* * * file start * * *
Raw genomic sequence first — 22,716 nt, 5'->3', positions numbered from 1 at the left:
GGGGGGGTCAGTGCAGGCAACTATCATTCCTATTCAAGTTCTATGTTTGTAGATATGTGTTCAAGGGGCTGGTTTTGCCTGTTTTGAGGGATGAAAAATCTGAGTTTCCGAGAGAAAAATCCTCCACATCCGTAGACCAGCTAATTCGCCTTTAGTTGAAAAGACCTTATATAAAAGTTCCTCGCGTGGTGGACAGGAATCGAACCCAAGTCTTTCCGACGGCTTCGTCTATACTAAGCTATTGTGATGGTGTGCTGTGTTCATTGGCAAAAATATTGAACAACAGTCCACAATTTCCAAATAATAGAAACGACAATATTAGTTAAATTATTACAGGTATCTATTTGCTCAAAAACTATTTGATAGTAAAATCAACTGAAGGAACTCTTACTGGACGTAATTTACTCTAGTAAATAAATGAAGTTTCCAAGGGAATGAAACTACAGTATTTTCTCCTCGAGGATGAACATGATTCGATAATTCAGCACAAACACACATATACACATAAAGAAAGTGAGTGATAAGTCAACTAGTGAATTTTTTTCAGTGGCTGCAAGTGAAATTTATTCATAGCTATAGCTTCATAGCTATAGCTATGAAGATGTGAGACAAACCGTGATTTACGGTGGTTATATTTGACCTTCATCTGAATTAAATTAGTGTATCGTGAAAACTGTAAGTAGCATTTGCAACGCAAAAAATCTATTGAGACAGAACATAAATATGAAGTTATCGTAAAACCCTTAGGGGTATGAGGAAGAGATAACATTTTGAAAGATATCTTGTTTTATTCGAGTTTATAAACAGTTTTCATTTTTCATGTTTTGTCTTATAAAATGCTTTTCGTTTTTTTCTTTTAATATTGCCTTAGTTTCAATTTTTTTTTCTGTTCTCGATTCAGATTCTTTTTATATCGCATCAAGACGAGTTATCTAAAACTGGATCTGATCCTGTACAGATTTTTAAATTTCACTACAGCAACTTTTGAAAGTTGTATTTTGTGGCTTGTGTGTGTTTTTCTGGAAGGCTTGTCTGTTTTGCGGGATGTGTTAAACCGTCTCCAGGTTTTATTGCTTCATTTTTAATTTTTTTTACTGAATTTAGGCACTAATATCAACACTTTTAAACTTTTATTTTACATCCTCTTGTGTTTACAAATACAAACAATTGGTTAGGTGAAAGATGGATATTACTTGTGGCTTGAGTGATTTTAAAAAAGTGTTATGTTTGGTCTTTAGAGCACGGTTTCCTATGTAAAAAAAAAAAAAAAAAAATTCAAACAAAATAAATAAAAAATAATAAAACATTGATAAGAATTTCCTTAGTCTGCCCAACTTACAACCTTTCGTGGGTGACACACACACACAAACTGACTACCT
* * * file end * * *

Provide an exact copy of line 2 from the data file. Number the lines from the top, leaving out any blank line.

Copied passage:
GGGGGGGTCAGTGCAGGCAACTATCATTCCTATTCAAGTTCTATGTTTGTAGATATGTGTTCAAGGGGCTGGTTTTGCCTGTTTTGAGGGATGAAAAATCTGAGTTTCCGAGAGAAAAATCCTCCACATCCGTAGACCAGCTAATTCGCCTTTAGTTGAAAAGACCTTATATAAAAGTTCCTCGCGTGGTGGACAGGAATCGAACCCAAGTCTTTCCGACGGCTTCGTCTATACTAAGCTATTGTGATGGTGTGCTGTGTTCATTGGCAAAAATATTGAACAACAGTCCACAATTTCCAAATAATAGAAACGACAATATTAGTTAAATTATTACAGGTATCTATTTGCTCAAAAACTATTTGATAGTAAAATCAACTGAAGGAACTCTTACTGGACGTAATTTACTCTAGTAAATAAATGAAGTTTCCAAGGGAATGAAACTACAGTATTTTCTCCTCGAGGATGAACATGATTCGATAATTCAGCACAAACACACATATACACATAAAGAAAGTGAGTGATAAGTCAACTAGTGAATTTTTTTCAGTGGCTGCAAGTGAAATTTATTCATAGCTATAGCTTCATAGCTATAGCTATGAAGATGTGAGACAAACCGTGATTTACGGTGGTTATATTTGACCTTCATCTGAATTAAATTAGTGTATCGTGAAAACTGTAAGTAGCATTTGCAACGCAAAAAATCTATTGAGACAGAACATAAATATGAAGTTATCGTAAAACCCTTAGGGGTATGAGGAAGAGATAACATTTTGAAAGATATCTTGTTTTATTCGAGTTTATAAACAGTTTTCATTTTTCATGTTTTGTCTTATAAAATGCTTTTCGTTTTTTTCTTTTAATATTGCCTTAGTTTCAATTTTTTTTTCTGTTCTCGATTCAGATTCTTTTTATATCGCATCAAGACGAGTTATCTAAAACTGGATCTGATCCTGTACAGATTTTTAAATTTCACTACAGCAACTTTTGAAAGTTGTATTTTGTGGCTTGTGTGTGTTTTTCTGGAAGGCTTGTCTGTTTTGCGGGATGTGTTAAACCGTCTCCAGGTTTTATTGCTTCATTTTTAATTTTTTTTACTGAATTTAGGCACTAATATCAACACTTTTAAACTTTTATTTTACATCCTCTTGTGTTTACAAATACAAACAATTGGTTAGGTGAAAGATGGATATTACTTGTGGCTTGAGTGATTTTAAAAAAGTGTTATGTTTGGTCTTTAGAGCACGGTTTCCTATGTAAAAAAAAAAAAAAAAAAATTCAAACAAAATAAATAAAAAATAATAAAACATTGATAAGAATTTCCTTAGTCTGCCCAACTTACAACCTTTCGTGGGTGACACACACACACAAACTGACTACCT